A bizarrely misguided attempt to revive -- and spoof -- the classic B-movie, "Super Capers" is the kind of experience that makes you want your 93 minutes back.
A bizarrely misguided attempt to revive — and spoof — the classic B-movie, “Super Capers” is the kind of experience that makes you want your 93 minutes back. Though its nominal plot revolves around a would-be superhero’s attempt to rescue his dream girl, defeat a diabolical villain and solve the mysterious murder of his parents, the pic’s more compelling mystery is why it was made at all. Whether taken as tongue-in-cheek fanboy fodder or as a well-meaning “Watchmen” alternative, “Super Capers” crashes on takeoff.
From its opening sequence to its post-credits coda, “Super Capers” struggles to find its tone. Prologue features aspiring superhero Ed Gruberman (Justin Whalin) stumbling into a dark-alley mugging where he inadvertently fights off the wrong villain. A judge (Michael Rooker) finds him guilty of “superhero brutality” and sentences him to serve time at Super Capers, a sort of purgatory for superheroes-in-training.
He’s driven there in a Bat Cab belonging to a former superhero, Man-Bat (TV’s Batman, Adam West). On arrival, Ed meets a motley gang of dysfunctional crime fighters, including a big-headed telekinetic (Samuel Lloyd), a frosty beauty (Danielle Harris) and a human puffer fish (scribe-helmer Ray Griggs). Driving to their rescue missions in an oversized RV, the heroes attempt to defeat villains with psychic powers, icy rays, some luck and way too many bad jokes.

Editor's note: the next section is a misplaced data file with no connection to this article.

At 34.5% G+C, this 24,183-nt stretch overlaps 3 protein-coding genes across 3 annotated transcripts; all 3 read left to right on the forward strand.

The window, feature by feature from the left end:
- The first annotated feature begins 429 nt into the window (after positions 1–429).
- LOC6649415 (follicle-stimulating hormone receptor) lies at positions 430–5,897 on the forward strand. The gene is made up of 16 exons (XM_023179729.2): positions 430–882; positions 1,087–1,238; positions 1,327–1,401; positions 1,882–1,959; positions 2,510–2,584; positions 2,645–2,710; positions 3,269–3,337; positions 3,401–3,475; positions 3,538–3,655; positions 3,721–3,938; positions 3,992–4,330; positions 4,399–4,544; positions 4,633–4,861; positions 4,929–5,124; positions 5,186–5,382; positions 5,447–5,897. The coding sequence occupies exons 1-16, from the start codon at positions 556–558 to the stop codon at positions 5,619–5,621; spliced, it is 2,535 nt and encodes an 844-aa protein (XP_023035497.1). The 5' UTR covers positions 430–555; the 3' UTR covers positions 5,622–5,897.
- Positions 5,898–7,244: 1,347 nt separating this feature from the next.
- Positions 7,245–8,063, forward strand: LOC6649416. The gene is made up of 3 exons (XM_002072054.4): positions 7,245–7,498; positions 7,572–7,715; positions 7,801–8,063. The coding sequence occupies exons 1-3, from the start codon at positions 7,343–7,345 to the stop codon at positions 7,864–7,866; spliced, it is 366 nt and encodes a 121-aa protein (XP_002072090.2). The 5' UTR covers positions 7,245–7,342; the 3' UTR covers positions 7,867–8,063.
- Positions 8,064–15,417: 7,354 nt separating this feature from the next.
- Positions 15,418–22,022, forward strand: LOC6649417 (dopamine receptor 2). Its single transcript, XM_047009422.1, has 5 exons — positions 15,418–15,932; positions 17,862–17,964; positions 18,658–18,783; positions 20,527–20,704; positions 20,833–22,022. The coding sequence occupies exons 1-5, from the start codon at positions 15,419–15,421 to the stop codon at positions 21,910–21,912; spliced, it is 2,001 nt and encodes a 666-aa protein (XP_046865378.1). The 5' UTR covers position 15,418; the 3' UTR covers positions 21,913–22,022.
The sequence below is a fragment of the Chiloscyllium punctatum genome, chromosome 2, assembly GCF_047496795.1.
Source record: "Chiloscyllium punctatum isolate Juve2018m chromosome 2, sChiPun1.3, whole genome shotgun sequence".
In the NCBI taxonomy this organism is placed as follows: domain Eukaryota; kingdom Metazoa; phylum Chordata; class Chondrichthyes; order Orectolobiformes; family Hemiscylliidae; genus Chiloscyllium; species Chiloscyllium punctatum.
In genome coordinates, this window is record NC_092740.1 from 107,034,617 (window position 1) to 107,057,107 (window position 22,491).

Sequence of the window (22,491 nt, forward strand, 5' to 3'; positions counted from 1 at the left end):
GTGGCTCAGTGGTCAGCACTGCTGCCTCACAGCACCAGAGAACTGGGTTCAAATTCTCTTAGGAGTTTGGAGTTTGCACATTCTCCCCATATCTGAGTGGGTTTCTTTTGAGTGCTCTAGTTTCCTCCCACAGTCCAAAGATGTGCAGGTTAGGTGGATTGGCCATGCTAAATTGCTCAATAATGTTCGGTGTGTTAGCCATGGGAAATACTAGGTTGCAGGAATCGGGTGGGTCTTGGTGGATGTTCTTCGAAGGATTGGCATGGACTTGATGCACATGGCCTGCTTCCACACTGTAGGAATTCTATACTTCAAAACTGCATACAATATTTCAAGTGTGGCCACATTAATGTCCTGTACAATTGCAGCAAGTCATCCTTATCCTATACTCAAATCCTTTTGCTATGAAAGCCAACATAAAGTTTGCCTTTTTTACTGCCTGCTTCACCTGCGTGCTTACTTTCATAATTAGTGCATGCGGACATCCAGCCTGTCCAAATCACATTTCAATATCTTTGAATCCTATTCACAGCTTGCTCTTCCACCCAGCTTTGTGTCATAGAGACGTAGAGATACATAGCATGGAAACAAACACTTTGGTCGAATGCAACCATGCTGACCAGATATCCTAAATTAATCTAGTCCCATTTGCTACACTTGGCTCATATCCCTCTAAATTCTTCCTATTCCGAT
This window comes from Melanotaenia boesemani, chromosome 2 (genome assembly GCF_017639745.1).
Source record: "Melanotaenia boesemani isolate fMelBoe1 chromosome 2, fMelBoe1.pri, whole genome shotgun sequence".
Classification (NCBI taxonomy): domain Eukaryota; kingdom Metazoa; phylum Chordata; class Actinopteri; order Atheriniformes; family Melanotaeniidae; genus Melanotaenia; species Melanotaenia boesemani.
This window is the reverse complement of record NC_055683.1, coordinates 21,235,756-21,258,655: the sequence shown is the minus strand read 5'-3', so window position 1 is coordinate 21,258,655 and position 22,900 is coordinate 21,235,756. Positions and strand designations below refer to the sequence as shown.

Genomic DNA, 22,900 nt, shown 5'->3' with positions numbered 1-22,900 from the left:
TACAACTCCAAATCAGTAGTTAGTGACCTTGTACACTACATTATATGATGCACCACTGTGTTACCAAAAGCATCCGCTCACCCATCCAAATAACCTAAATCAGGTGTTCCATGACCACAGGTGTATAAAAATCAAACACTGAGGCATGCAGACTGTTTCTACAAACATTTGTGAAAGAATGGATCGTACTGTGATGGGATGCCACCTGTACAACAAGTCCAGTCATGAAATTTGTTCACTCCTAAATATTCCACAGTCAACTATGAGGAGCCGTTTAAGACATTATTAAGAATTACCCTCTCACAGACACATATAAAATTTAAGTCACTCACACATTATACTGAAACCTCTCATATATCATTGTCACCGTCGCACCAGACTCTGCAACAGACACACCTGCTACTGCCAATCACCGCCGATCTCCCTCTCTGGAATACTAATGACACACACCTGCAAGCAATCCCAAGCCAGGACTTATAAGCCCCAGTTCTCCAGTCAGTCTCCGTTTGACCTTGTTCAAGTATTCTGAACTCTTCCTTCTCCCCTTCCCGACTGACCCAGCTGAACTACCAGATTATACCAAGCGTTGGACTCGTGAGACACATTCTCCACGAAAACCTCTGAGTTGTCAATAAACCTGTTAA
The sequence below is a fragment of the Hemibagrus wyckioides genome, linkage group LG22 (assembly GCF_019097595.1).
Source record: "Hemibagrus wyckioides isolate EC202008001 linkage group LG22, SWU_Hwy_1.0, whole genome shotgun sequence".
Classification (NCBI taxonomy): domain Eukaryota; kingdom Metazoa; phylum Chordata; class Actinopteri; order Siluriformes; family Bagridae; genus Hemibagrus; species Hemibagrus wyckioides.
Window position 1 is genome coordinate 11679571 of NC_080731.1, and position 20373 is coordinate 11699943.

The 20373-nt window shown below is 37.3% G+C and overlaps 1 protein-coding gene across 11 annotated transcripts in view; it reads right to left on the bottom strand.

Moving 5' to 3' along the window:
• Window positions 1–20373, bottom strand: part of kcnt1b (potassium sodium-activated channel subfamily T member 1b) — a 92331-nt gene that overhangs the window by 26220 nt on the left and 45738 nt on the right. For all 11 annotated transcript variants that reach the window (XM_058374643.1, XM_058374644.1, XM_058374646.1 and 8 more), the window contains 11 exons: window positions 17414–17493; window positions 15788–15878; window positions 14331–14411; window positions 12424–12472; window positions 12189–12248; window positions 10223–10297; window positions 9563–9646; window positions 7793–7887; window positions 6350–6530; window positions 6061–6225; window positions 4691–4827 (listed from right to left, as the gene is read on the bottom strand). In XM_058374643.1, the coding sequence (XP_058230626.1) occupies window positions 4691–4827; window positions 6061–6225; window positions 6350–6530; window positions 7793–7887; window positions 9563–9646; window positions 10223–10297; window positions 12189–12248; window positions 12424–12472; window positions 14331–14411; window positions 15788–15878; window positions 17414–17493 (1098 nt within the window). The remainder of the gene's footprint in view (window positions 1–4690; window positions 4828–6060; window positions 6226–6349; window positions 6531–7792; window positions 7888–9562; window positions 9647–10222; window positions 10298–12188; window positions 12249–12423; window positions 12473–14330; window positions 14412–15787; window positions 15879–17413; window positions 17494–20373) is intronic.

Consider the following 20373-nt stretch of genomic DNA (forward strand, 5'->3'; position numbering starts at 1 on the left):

Throughout, Nathan Lanier’s music labors like Hercules on steroids to overcome (and distract from) the pic’s deficits and establish some sort of tonal continuity. There’s only so much a score can do, however, even one that’s performed by a full orchestra (the Hollywood Studio Symphony Orchestra is credited here).
Effective satire — as everyone from Jonathan Swift to Stephen Colbert understands all too well — is a tricky thing to execute. When the audience isn’t in on the joke, it’s almost unbearably uncomfortable, like watching a standup comic self-destruct onstage for well over an hour.
Despite a plethora of leaden gags, the pic does offer two decent, albeit incongruous, laughs: a dead-on Don Corleone impression by Whalin, and the whimsical inclusion of a “Super Capers” chili-pie recipe among the end credits.